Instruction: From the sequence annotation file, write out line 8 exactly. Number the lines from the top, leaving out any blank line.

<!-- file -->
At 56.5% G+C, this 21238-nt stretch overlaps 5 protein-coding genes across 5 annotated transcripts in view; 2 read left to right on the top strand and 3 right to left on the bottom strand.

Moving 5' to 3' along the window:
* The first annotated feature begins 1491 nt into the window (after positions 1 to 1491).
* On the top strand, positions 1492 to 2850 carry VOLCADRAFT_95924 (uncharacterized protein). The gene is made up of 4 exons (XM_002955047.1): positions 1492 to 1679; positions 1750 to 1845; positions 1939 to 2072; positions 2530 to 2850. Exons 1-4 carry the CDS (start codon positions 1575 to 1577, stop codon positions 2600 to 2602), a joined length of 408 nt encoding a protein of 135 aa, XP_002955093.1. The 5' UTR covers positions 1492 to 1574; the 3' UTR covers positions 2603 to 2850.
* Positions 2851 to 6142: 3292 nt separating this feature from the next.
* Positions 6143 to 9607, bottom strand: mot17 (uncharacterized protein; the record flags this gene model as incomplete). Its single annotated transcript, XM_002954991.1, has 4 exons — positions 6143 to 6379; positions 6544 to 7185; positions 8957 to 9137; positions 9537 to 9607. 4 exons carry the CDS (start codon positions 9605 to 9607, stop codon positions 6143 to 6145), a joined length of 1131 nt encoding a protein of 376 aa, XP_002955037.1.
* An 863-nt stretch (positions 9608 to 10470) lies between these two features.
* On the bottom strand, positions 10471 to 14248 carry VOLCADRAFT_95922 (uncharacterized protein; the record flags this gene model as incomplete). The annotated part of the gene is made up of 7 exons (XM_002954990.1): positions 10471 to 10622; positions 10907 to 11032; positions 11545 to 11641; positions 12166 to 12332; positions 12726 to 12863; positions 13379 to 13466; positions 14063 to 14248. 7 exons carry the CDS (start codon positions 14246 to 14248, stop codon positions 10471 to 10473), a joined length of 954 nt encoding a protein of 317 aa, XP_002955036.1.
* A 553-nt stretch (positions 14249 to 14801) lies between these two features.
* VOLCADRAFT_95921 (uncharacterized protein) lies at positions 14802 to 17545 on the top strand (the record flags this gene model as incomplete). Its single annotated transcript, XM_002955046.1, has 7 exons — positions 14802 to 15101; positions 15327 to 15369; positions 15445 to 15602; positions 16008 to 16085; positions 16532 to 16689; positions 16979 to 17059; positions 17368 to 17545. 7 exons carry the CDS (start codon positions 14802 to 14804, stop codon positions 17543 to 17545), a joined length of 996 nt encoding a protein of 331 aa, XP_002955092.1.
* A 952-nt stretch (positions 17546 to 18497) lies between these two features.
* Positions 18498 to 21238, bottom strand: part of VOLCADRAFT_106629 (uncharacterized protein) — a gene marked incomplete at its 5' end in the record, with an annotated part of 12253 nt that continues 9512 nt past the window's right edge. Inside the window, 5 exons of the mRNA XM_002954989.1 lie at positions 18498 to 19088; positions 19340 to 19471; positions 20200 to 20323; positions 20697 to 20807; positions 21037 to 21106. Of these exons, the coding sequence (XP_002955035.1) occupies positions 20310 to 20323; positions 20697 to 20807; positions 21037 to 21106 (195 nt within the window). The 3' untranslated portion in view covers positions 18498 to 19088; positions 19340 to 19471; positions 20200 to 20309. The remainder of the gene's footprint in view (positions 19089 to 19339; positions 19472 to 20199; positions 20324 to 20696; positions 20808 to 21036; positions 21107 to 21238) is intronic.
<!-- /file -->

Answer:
* On the bottom strand, positions 10471 to 14248 carry VOLCADRAFT_95922 (uncharacterized protein; the record flags this gene model as incomplete). The annotated part of the gene is made up of 7 exons (XM_002954990.1): positions 10471 to 10622; positions 10907 to 11032; positions 11545 to 11641; positions 12166 to 12332; positions 12726 to 12863; positions 13379 to 13466; positions 14063 to 14248. 7 exons carry the CDS (start codon positions 14246 to 14248, stop codon positions 10471 to 10473), a joined length of 954 nt encoding a protein of 317 aa, XP_002955036.1.